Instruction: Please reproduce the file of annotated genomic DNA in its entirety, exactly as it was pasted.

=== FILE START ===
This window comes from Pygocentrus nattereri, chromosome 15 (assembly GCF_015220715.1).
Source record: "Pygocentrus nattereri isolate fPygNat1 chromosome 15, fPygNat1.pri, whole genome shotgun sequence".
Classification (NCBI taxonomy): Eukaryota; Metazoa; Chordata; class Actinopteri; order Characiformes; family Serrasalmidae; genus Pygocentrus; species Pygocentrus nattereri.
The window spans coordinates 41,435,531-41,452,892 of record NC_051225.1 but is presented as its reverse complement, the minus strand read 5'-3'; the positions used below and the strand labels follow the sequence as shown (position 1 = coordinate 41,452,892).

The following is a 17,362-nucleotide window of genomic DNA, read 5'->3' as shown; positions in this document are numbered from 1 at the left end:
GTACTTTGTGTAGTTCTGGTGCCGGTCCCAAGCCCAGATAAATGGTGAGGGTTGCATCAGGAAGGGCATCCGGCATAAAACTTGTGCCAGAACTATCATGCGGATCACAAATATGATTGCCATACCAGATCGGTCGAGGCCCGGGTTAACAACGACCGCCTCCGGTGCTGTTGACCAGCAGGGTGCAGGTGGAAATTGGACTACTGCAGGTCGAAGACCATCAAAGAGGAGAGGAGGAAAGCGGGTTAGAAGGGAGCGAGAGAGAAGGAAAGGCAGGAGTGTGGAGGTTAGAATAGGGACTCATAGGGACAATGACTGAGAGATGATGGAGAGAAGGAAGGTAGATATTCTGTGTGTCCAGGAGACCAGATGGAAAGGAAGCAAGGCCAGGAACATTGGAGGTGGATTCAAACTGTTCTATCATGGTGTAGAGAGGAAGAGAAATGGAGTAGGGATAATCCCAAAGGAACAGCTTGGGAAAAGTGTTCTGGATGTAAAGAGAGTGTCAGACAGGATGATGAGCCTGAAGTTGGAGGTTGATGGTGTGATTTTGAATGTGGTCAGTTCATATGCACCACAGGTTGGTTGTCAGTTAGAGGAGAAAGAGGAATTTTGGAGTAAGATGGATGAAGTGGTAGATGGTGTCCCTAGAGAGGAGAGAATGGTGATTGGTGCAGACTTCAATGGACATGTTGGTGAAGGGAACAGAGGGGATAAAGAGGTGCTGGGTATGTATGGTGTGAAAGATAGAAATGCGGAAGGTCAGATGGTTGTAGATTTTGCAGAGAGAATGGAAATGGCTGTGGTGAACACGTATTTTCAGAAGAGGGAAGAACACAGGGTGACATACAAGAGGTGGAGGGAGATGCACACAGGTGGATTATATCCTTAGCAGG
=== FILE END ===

This window comes from Pygocentrus nattereri, chromosome 15 (assembly GCF_015220715.1).
Source record: "Pygocentrus nattereri isolate fPygNat1 chromosome 15, fPygNat1.pri, whole genome shotgun sequence".
Classification (NCBI taxonomy): Eukaryota; Metazoa; Chordata; class Actinopteri; order Characiformes; family Serrasalmidae; genus Pygocentrus; species Pygocentrus nattereri.
The window spans coordinates 41,435,531-41,452,892 of record NC_051225.1 but is presented as its reverse complement, the minus strand read 5'-3'; the positions used below and the strand labels follow the sequence as shown (position 1 = coordinate 41,452,892).

The following is a 17,362-nucleotide window of genomic DNA, read 5'->3' as shown; positions in this document are numbered from 1 at the left end:
GTACTTTGTGTAGTTCTGGTGCCGGTCCCAAGCCCAGATAAATGGTGAGGGTTGCATCAGGAAGGGCATCCGGCATAAAACTTGTGCCAGAACTATCATGCGGATCACAAATATGATTGCCATACCAGATCGGTCGAGGCCCGGGTTAACAACGACCGCCTCCGGTGCTGTTGACCAGCAGGGTGCAGGTGGAAATTGGACTACTGCAGGTCGAAGACCATCAAAGAGGAGAGGAGGAAAGCGGGTTAGAAGGGAGCGAGAGAGAAGGAAAGGCAGGAGTGTGGAGGTTAGAATAGGGACTCATAGGGACAATGACTGAGAGATGATGGAGAGAAGGAAGGTAGATATTCTGTGTGTCCAGGAGACCAGATGGAAAGGAAGCAAGGCCAGGAACATTGGAGGTGGATTCAAACTGTTCTATCATGGTGTAGAGAGGAAGAGAAATGGAGTAGGGATAATCCCAAAGGAACAGCTTGGGAAAAGTGTTCTGGATGTAAAGAGAGTGTCAGACAGGATGATGAGCCTGAAGTTGGAGGTTGATGGTGTGATTTTGAATGTGGTCAGTTCATATGCACCACAGGTTGGTTGTCAGTTAGAGGAGAAAGAGGAATTTTGGAGTAAGATGGATGAAGTGGTAGATGGTGTCCCTAGAGAGGAGAGAATGGTGATTGGTGCAGACTTCAATGGACATGTTGGTGAAGGGAACAGAGGGGATAAAGAGGTGCTGGGTATGTATGGTGTGAAAGATAGAAATGCGGAAGGTCAGATGGTTGTAGATTTTGCAGAGAGAATGGAAATGGCTGTGGTGAACACGTATTTTCAGAAGAGGGAAGAACACAGGGTGACATACAAGAGGTGGAGGGAGATGCACACAGGTGGATTATATCCTTAGCAGG